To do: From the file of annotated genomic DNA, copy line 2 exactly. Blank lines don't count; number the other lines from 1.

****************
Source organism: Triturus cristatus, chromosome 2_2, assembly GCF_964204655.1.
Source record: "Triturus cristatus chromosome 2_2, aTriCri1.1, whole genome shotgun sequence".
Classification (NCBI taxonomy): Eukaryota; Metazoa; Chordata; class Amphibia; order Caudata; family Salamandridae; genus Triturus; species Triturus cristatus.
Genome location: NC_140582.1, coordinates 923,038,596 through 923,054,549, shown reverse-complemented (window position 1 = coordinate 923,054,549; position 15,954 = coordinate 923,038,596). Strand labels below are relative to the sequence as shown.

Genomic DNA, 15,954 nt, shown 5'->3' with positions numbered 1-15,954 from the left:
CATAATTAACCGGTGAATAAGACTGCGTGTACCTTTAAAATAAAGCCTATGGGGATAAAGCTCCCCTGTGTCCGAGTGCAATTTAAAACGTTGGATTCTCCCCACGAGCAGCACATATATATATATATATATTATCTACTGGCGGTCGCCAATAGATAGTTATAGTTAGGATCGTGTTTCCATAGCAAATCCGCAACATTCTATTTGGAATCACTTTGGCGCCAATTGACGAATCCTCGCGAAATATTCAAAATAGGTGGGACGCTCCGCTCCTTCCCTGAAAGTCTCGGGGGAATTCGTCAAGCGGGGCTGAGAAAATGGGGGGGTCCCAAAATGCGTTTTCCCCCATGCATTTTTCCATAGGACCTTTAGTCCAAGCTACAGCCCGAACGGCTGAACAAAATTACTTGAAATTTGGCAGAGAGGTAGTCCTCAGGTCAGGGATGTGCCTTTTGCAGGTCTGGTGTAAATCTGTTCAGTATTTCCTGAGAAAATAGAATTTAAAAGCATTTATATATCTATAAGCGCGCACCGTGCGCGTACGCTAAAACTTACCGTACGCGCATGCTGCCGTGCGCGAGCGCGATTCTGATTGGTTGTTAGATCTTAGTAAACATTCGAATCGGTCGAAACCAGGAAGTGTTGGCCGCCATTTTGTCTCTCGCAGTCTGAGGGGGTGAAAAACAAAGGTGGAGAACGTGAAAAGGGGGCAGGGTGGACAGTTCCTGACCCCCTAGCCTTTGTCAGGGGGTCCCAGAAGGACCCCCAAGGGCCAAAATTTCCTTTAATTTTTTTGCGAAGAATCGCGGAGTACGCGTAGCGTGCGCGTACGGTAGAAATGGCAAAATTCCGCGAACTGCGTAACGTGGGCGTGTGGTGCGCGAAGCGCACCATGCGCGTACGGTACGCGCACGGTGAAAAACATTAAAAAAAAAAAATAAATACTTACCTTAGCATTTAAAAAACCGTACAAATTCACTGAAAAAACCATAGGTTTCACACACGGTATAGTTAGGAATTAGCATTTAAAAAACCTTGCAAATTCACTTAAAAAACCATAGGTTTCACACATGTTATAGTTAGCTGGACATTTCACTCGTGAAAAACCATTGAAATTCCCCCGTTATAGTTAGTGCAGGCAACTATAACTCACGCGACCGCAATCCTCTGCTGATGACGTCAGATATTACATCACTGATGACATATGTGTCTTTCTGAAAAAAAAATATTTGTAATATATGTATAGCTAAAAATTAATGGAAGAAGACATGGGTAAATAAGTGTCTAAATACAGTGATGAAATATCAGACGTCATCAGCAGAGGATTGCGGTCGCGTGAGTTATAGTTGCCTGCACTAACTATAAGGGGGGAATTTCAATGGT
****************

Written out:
Source record: "Triturus cristatus chromosome 2_2, aTriCri1.1, whole genome shotgun sequence".